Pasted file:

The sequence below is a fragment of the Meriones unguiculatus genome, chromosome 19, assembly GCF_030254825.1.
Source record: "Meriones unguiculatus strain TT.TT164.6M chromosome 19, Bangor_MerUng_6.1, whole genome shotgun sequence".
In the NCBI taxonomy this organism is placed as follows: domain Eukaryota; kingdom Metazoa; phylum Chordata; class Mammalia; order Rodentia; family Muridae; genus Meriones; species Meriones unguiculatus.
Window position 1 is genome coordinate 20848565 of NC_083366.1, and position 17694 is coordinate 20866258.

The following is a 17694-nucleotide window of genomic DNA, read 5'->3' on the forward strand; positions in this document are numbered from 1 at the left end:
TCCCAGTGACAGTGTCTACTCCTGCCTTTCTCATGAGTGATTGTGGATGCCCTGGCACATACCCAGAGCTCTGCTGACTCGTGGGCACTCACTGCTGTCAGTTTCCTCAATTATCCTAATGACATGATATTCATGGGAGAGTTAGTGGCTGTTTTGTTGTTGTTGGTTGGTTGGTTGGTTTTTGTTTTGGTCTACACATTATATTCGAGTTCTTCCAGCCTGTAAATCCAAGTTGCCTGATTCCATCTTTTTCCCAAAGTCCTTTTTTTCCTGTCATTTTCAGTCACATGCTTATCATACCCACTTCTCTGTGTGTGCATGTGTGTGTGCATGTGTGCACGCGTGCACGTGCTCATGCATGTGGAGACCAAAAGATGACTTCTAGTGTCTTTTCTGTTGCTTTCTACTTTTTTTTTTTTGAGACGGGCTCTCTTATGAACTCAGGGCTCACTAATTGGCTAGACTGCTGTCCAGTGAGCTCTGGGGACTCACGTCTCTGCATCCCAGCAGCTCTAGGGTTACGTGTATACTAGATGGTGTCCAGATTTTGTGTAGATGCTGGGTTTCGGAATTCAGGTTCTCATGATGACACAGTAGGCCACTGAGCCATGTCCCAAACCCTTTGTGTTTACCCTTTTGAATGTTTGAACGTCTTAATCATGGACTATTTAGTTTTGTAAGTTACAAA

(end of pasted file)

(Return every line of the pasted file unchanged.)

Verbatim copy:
The sequence below is a fragment of the Meriones unguiculatus genome, chromosome 19, assembly GCF_030254825.1.
Source record: "Meriones unguiculatus strain TT.TT164.6M chromosome 19, Bangor_MerUng_6.1, whole genome shotgun sequence".
In the NCBI taxonomy this organism is placed as follows: domain Eukaryota; kingdom Metazoa; phylum Chordata; class Mammalia; order Rodentia; family Muridae; genus Meriones; species Meriones unguiculatus.
Window position 1 is genome coordinate 20848565 of NC_083366.1, and position 17694 is coordinate 20866258.

The following is a 17694-nucleotide window of genomic DNA, read 5'->3' on the forward strand; positions in this document are numbered from 1 at the left end:
TCCCAGTGACAGTGTCTACTCCTGCCTTTCTCATGAGTGATTGTGGATGCCCTGGCACATACCCAGAGCTCTGCTGACTCGTGGGCACTCACTGCTGTCAGTTTCCTCAATTATCCTAATGACATGATATTCATGGGAGAGTTAGTGGCTGTTTTGTTGTTGTTGGTTGGTTGGTTGGTTTTTGTTTTGGTCTACACATTATATTCGAGTTCTTCCAGCCTGTAAATCCAAGTTGCCTGATTCCATCTTTTTCCCAAAGTCCTTTTTTTCCTGTCATTTTCAGTCACATGCTTATCATACCCACTTCTCTGTGTGTGCATGTGTGTGTGCATGTGTGCACGCGTGCACGTGCTCATGCATGTGGAGACCAAAAGATGACTTCTAGTGTCTTTTCTGTTGCTTTCTACTTTTTTTTTTTTGAGACGGGCTCTCTTATGAACTCAGGGCTCACTAATTGGCTAGACTGCTGTCCAGTGAGCTCTGGGGACTCACGTCTCTGCATCCCAGCAGCTCTAGGGTTACGTGTATACTAGATGGTGTCCAGATTTTGTGTAGATGCTGGGTTTCGGAATTCAGGTTCTCATGATGACACAGTAGGCCACTGAGCCATGTCCCAAACCCTTTGTGTTTACCCTTTTGAATGTTTGAACGTCTTAATCATGGACTATTTAGTTTTGTAAGTTACAAA